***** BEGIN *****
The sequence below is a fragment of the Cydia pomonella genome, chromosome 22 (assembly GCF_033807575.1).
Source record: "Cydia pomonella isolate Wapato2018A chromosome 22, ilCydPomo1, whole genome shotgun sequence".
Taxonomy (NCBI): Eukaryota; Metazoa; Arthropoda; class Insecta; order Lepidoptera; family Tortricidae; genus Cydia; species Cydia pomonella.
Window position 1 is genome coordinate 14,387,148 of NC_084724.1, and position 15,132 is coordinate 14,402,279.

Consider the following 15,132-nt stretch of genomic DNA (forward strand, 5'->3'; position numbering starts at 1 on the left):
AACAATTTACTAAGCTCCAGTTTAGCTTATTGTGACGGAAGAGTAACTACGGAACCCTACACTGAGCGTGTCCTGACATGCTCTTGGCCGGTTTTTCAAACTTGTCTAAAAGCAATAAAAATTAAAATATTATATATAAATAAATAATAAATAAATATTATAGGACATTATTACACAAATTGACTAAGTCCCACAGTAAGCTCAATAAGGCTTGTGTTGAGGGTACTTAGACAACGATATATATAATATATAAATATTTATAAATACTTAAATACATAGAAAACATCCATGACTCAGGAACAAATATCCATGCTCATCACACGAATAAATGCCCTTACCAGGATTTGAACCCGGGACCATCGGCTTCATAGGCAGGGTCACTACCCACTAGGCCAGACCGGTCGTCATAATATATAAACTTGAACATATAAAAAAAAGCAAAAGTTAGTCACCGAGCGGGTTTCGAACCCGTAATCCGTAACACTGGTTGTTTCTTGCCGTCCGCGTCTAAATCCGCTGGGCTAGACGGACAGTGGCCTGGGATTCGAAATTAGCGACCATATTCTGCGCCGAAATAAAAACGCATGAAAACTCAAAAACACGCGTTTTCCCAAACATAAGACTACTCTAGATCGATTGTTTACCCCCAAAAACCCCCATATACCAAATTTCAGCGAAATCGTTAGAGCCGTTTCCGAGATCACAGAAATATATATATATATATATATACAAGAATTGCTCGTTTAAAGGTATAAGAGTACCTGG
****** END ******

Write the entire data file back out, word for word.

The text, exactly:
The sequence below is a fragment of the Cydia pomonella genome, chromosome 22 (assembly GCF_033807575.1).
Source record: "Cydia pomonella isolate Wapato2018A chromosome 22, ilCydPomo1, whole genome shotgun sequence".
Taxonomy (NCBI): Eukaryota; Metazoa; Arthropoda; class Insecta; order Lepidoptera; family Tortricidae; genus Cydia; species Cydia pomonella.
Window position 1 is genome coordinate 14,387,148 of NC_084724.1, and position 15,132 is coordinate 14,402,279.

Consider the following 15,132-nt stretch of genomic DNA (forward strand, 5'->3'; position numbering starts at 1 on the left):
AACAATTTACTAAGCTCCAGTTTAGCTTATTGTGACGGAAGAGTAACTACGGAACCCTACACTGAGCGTGTCCTGACATGCTCTTGGCCGGTTTTTCAAACTTGTCTAAAAGCAATAAAAATTAAAATATTATATATAAATAAATAATAAATAAATATTATAGGACATTATTACACAAATTGACTAAGTCCCACAGTAAGCTCAATAAGGCTTGTGTTGAGGGTACTTAGACAACGATATATATAATATATAAATATTTATAAATACTTAAATACATAGAAAACATCCATGACTCAGGAACAAATATCCATGCTCATCACACGAATAAATGCCCTTACCAGGATTTGAACCCGGGACCATCGGCTTCATAGGCAGGGTCACTACCCACTAGGCCAGACCGGTCGTCATAATATATAAACTTGAACATATAAAAAAAAGCAAAAGTTAGTCACCGAGCGGGTTTCGAACCCGTAATCCGTAACACTGGTTGTTTCTTGCCGTCCGCGTCTAAATCCGCTGGGCTAGACGGACAGTGGCCTGGGATTCGAAATTAGCGACCATATTCTGCGCCGAAATAAAAACGCATGAAAACTCAAAAACACGCGTTTTCCCAAACATAAGACTACTCTAGATCGATTGTTTACCCCCAAAAACCCCCATATACCAAATTTCAGCGAAATCGTTAGAGCCGTTTCCGAGATCACAGAAATATATATATATATATATATACAAGAATTGCTCGTTTAAAGGTATAAGAGTACCTGG